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yammyfan

Senior Member
Thanks, all :) I notice that the reissue "Classic" model doesn't include the internal muffler so I'm pleased that this one does. I'll need it to dial in the sound I'm looking for.

Any opinions on the factory drum heads? Conventional wisdom says to replace them right away but I gather that Ludwig heads aren't bad to begin with. Just play them till they're worn out and replace then?

And how about the P85 strainer? Guess I should just use it and find out how it performs. I would rather not replace it if I don't have to but if it's dodgy in the least I'll upgrade to a P88. Hopefully the P88 and butt plate bolt on without having to drill the shell. Supraphonic owners report that the butt plate doesn't fit their drums without modification.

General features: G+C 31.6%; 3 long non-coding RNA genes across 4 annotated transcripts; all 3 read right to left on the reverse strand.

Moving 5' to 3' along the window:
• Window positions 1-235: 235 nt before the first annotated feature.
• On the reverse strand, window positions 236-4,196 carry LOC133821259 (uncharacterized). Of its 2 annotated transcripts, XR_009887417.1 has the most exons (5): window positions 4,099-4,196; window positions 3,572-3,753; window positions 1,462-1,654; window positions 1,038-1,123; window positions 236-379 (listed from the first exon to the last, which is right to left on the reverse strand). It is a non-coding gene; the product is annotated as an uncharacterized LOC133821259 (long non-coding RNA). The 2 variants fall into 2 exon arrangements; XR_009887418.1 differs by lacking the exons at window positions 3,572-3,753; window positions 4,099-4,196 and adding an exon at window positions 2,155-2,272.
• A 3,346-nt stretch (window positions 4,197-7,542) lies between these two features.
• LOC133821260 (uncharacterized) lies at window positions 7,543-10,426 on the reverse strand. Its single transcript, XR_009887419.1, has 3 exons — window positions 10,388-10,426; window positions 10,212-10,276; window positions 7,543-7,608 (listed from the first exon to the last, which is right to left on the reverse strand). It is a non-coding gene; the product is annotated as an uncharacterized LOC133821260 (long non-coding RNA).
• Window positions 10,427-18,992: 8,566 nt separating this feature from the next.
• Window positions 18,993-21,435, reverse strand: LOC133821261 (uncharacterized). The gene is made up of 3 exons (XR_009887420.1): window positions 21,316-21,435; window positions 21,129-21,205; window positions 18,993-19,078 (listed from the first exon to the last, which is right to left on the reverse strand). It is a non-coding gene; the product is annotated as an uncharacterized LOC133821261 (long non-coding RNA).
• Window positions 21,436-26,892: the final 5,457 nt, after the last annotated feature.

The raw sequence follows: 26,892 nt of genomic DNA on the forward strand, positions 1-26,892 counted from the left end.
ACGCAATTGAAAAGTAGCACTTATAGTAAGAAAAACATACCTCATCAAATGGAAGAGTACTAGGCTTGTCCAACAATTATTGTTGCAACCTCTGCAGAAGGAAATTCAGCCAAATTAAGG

I like the acrolite. To me, it is what it is: a good middle of the road, all purpose drum. I think you got what you paid for in a good way. Factory heads? I say use them if you like how it sounds. Otherwise put your favorite combo on there. I don't think you'll have issues with the strainer, just take care of it.
 

yammyfan

Senior Member
I like the acrolite. To me, it is what it is: a good middle of the road, all purpose drum. I think you got what you paid for in a good way. Factory heads? I say use them if you like how it sounds. Otherwise put your favorite combo on there. I don't think you'll have issues with the strainer, just take care of it.
Cool. The strainer is brand-new so I expect it to perform properly for a good long time.

Thanks!
 

Drifter in the Dark

Silver Member